World Flight Arrives in Paris
by Lt. L. P. Arnold, "Chicago", Mechanic
Up at 3:30 & all had an excellent breakfast in our room -- the food was so tasty & well served that we all hated to leave the table. The fact that Paris (which hitherto has seemed so many thousands of miles away) is the destination of today's journey made everyone feel good natured & the banter was good to hear once again.
We took off at 6:45 & immediately ran into rain, not heavy enough to be serious, only disagreeable. It is regretted that the sun was not out for as we passed up the Danube through the foothills of the Alps, many interesting pictures could have been taken of the ruins of ancient legendary castles, villages, etc.
We encountered a strong head wind & for the first 4 hours covered only 200 miles but eventually we arrived at Strasbourg where a short stop was made for fuel. Leaving there we went to Nancy, then swung north a bit & flew on over the Old Hindenburg Line, Verdun, Argonne, Rheims, St. Michael, etc. The outline on the ground of the trenches, fortifications, shell holes, etc. is still very plain -- the only difference being that now there is green grass, leaves on trees, etc. & in 1918 there was none at all.
Arriving at Paris we were met by a flight of French planes & escorted into the city -- we circled over the grave of the Unknown Soldier & then landed at Le Bourget where a crowd of 5000 were waiting. There was much cheering, waving of flags, cameras, etc. & it was an hour before we could get to work.
In the evening we had dinner at the hotel & then went to Folies Bergere as guests of the Vancouver Oil Company.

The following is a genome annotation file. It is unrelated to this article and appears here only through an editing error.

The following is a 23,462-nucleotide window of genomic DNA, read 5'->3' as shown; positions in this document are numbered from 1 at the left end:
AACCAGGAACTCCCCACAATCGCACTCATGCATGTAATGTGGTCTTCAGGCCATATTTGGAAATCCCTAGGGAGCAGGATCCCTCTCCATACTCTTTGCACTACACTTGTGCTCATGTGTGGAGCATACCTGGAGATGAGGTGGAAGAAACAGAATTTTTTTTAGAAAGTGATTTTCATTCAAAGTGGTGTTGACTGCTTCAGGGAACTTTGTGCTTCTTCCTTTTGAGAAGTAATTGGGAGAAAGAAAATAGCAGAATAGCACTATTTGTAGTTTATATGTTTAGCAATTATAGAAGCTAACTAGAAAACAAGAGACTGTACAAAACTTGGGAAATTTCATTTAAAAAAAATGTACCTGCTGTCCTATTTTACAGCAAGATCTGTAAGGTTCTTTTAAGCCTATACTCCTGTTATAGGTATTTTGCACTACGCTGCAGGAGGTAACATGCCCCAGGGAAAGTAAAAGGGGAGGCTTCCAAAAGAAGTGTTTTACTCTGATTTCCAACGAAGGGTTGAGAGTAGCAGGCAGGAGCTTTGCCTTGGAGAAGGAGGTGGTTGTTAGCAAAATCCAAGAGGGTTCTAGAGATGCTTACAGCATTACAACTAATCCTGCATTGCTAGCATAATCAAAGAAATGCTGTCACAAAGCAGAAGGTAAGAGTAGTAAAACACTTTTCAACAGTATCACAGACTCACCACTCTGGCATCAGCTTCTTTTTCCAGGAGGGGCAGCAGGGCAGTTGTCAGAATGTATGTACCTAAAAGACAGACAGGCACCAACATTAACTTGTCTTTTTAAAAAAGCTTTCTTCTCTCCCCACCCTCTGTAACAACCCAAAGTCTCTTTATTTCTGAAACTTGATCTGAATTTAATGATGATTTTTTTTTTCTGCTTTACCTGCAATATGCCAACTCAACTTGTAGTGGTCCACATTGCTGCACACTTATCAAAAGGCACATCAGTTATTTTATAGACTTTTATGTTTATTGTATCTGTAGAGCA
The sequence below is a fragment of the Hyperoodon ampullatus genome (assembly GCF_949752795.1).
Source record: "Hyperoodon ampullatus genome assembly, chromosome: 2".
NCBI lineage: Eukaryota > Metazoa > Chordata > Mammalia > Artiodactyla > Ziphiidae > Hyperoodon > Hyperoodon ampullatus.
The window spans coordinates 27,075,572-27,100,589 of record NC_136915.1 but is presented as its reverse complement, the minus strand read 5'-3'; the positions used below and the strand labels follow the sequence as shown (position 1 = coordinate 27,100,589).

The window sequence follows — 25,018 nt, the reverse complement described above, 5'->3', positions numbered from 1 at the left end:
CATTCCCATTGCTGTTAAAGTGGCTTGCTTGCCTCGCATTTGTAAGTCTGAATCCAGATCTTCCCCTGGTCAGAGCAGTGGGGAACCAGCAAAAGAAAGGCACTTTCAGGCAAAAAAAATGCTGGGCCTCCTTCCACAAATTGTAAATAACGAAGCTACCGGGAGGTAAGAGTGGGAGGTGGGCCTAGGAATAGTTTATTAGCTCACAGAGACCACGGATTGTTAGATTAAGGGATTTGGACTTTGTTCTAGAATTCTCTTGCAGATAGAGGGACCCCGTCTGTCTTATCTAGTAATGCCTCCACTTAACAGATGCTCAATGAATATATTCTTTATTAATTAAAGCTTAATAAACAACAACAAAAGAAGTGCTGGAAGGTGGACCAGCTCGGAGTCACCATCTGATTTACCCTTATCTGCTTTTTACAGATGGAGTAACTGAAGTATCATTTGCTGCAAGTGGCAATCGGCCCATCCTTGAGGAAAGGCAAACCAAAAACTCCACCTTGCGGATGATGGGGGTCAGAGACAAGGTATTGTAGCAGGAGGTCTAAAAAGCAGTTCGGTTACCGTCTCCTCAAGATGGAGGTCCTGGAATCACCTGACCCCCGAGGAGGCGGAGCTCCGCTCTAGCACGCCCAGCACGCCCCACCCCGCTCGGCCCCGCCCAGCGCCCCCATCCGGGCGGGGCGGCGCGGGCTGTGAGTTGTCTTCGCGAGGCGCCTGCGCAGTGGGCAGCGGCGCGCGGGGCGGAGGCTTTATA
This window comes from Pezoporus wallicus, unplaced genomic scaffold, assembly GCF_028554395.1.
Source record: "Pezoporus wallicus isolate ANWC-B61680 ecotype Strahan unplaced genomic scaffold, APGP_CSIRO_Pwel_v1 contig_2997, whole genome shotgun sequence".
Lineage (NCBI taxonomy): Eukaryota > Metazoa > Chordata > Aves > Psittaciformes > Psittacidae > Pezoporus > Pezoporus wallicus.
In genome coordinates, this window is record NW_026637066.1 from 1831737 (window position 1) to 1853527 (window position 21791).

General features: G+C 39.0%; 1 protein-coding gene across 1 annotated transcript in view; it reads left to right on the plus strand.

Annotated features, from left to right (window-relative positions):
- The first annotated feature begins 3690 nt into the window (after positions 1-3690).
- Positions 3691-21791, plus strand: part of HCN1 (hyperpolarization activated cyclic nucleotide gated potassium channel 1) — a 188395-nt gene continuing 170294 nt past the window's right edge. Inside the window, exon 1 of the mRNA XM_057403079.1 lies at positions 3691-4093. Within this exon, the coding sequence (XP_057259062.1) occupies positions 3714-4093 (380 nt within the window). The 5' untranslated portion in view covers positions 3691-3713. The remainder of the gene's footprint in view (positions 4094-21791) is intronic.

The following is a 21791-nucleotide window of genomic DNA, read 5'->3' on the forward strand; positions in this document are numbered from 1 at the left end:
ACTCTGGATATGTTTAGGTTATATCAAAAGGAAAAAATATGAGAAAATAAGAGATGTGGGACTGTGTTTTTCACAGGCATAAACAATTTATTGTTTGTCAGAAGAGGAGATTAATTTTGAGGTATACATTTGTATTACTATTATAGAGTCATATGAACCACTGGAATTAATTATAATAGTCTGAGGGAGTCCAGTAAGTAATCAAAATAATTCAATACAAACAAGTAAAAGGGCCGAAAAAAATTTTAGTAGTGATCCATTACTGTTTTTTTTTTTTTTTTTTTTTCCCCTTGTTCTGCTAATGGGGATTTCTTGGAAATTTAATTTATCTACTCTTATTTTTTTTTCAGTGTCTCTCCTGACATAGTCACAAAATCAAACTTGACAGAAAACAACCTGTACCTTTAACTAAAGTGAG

by Lt. L. H. Smith, Commanding
Early this morning, the flight having full intention of reaching Paris on the French holiday, took off at 5:50, again following the airway of the commercial line. 30 minutes after leaving Vienna, a heavy rain storm was encountered with very low clouds. The Danube River was followed, past Linz, Austria, where a winding course was taken under the clouds and through the mountains; past Munich, Germany to Ulm, through the end of the storm area. Good weather was encountered the rest of the distance. The planes landed at Strasbourg at 12:20 on a rather small, rough field belonging to the Franco-Romanian Company. Excellent preparations had been made. The planes were soon refueled and prepared to continue.
At 1:20 in the afternoon, the flight was again in the air headed for Paris. The planes were still following the commercial airway, having a great number of well charted emergency landing fields, some of which were regular passenger stops. We passed over Nancy and from there direct to Le Bourget, with the exception of a small detour over the principal battle fields of the World War. Some of this country had been cultivated, leaving very few signs of the war, while a great part of it appeared as though fighting had been done but a few months previously. The planes, escorted to the field by the French, landed at Paris at 5:15 and were met by Major Carlyle Wash, Air Attaché at Paris, a large number of French officials and an enthusiastic crowd of people. Some difficulty was at first encountered in preventing the throng of people from damaging the planes through their curiosity to get closer to them; but the motors were started and the planes taxied into a hangar and the doors closed to protect them. Paris had been reached in 12 days flying time from Calcutta, India, a distance of 6163 miles, with an average flying time, per day, of 7 hours each.
Total flying time for the day - 10 hours, 25 minutes.